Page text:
Anti-abortion Posters in the black community make some angry, some happy


By Nigel Boys

Prolife Across America, a non-profit organization that describes itself as “totally educational and non-political,” has not only fallen foul of pro-abortion organizations, but the Black community, by placing controversial billboards at selected locations in Atlanta, Georgia.

The billboards, which were placed on Ralph David Abernathy Boulevard and other nearby locations, appear to be aimed at the African-American community, because they depict a smiling Black baby and the words “Dad’s princess” emblazoned in yellow letters. The anti-abortion posters have many up in arms, questioning the motivation of the organization and demanding that they be immediately taken down.

Prolife Across America, who claim to be dedicated to “changing hearts and saving babies’ lives,” appear to be only placing the billboards in African-American neighborhoods throughout Atlanta and at least 40 other states, according to 11 Alive news.

WXIA reported that the new ad campaign had some people screaming, “Take it down!” at a protest on Thursday, because they believe the organization is trying to impose its own beliefs on their community, without a thought for women who might need help.

“Just coming in and telling a community what they want or need, which is what the people who put these billboards up are doing, is not the way to go,” said Nikema Williams of Planned Parenthood. “We should bring the community together and talk about issues. All they do is attempt to shame women and condemn the choices that they make.”

Although Prolife Across America’s website states that their billboards are “often the only sign of hope and help to those in need” and include an 800 number, when Raw Story made a call, they were unable to speak with anyone directly. Calling at 10:20 a.m. Eastern time, the outlet received a recorded message that said, “I’m sorry, we’re not available at this time,” along with the option to leave a message or call one of several other numbers listed in the recording.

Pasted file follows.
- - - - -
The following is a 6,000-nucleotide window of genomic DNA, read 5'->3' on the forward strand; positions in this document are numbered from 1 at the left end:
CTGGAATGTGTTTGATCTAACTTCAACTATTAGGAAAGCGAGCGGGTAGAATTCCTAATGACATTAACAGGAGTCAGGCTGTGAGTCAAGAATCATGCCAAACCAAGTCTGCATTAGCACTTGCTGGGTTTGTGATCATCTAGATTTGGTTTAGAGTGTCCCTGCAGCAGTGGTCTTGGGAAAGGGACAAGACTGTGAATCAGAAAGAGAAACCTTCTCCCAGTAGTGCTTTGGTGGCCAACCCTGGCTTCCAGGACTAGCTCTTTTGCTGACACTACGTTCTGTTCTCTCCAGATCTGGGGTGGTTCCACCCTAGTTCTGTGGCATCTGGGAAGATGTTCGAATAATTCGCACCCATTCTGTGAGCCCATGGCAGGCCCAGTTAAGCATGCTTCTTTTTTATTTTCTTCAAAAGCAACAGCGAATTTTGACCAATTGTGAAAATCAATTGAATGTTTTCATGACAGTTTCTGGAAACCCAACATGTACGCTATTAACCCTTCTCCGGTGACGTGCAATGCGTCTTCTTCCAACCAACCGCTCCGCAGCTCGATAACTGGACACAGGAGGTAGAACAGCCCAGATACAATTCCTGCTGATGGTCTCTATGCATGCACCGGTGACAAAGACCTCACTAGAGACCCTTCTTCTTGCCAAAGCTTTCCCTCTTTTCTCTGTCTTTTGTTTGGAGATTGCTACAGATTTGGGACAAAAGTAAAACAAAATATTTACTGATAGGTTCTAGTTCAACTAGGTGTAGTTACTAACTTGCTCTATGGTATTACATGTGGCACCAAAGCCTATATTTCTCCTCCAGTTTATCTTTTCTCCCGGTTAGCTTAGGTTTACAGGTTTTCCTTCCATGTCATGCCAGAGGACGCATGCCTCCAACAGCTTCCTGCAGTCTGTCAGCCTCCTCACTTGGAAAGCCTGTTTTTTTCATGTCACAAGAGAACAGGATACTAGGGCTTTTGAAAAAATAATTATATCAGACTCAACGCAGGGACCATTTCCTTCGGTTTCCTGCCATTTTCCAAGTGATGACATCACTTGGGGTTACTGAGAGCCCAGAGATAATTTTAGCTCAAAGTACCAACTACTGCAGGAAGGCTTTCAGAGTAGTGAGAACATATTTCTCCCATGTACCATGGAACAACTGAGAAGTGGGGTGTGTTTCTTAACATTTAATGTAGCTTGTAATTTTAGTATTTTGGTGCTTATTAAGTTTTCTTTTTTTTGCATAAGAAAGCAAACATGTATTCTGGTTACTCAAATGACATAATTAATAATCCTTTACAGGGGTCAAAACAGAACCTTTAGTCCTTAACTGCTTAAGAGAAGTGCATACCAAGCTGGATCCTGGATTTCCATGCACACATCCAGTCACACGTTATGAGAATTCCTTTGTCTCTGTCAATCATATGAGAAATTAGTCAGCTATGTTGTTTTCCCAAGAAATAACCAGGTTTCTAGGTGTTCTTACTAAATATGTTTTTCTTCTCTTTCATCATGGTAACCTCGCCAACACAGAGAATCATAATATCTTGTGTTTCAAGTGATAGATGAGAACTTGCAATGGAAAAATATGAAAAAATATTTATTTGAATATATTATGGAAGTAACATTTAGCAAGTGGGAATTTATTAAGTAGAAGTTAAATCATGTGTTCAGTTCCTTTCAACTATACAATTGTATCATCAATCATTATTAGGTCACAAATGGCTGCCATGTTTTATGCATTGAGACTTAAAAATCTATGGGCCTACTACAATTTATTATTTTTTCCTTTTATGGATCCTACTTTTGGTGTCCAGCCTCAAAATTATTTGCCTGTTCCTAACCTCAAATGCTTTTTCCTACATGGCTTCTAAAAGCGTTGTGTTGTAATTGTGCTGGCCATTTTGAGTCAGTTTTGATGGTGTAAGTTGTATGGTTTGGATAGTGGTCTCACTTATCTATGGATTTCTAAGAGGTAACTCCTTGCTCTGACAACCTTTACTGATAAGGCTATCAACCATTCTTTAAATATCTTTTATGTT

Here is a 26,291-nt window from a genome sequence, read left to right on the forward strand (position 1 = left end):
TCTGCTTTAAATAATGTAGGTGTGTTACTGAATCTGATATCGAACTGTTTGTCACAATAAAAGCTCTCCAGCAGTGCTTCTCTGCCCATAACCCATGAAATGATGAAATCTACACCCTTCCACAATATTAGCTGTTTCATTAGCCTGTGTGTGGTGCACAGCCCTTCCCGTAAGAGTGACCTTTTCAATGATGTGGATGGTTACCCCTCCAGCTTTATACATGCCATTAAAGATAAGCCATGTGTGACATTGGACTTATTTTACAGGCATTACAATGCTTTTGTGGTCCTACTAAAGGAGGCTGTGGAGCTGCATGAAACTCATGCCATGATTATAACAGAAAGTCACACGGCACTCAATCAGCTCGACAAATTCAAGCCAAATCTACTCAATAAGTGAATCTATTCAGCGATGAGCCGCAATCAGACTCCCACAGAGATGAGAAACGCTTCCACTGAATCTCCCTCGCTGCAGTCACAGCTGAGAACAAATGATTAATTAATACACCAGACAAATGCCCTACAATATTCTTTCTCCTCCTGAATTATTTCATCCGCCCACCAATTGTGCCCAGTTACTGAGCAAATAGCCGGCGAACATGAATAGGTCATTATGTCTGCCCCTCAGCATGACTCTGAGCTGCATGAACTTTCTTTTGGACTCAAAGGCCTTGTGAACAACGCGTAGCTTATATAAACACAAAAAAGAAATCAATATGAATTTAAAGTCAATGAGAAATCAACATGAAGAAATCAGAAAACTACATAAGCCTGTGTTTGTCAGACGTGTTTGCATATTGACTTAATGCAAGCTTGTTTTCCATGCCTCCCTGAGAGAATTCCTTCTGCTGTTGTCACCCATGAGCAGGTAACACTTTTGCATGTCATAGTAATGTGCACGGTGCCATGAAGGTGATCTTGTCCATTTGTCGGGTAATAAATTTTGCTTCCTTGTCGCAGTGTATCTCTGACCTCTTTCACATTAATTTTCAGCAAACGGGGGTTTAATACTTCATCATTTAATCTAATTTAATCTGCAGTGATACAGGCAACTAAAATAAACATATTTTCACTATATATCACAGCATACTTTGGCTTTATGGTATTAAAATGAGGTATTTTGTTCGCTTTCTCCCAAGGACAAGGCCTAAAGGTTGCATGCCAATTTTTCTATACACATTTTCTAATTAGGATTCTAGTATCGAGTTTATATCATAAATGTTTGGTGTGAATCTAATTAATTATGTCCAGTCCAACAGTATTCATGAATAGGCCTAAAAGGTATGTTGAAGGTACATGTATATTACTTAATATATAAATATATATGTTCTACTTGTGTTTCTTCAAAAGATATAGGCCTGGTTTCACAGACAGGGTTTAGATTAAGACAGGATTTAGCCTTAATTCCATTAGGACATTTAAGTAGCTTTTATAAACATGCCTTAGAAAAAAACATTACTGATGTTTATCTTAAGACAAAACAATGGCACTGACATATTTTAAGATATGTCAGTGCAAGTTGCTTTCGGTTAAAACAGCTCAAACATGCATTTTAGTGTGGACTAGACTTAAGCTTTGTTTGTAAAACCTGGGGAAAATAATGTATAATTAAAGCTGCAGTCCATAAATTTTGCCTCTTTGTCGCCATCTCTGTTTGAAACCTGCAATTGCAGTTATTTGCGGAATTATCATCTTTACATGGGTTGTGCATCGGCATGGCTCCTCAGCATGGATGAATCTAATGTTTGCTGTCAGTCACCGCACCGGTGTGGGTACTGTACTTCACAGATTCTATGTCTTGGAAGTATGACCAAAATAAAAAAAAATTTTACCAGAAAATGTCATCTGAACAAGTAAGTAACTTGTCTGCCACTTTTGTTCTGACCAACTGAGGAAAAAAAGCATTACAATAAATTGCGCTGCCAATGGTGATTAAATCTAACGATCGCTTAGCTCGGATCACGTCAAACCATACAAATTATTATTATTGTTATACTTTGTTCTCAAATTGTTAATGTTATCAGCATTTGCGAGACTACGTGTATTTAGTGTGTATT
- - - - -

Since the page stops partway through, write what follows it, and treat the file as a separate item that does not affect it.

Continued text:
“We want them to use the money, maybe to feed children,” said Georgia State Senator Vincent Fort, who was present at the protest and wondering why the organization would spend money on inflammatory billboards instead of helping women and children in need. “Use that money to make sure that children get healthcare.”

Residents and pro-abortion supporters in Memphis, Tennessee are also up in arms about the posters, which are being called racist.

“To use Black men like me to facilitate the erasure of Black women like my wife and others from the conversation about their own bodies is not only propaganda, it’s pathetic and repulsive,” Memphis Pastor Earle Fisher told Raycom.

“We call upon the entire community of Memphis today to call Clear Channel and demand these racist and disingenuous billboards be taken down,” fumed Cherisse Scott, CEO of SisterReach. The grassroots organization states on its website that it is “focused on empowering, organizing and mobilizing women and girls in the community around their reproductive and s*xual health to make informed decisions about themselves.”

Scott also questioned why the Orange Mound ad sits next to an unrelated image of a Black woman with HIV, but Prolife responded that it was not up to them where the billboard was placed, but was decided by the local ad company.

“We don’t place them in areas depending upon what racial mix up or gender is in that area,” said Maryann Kuharski, Director of Prolife Across America.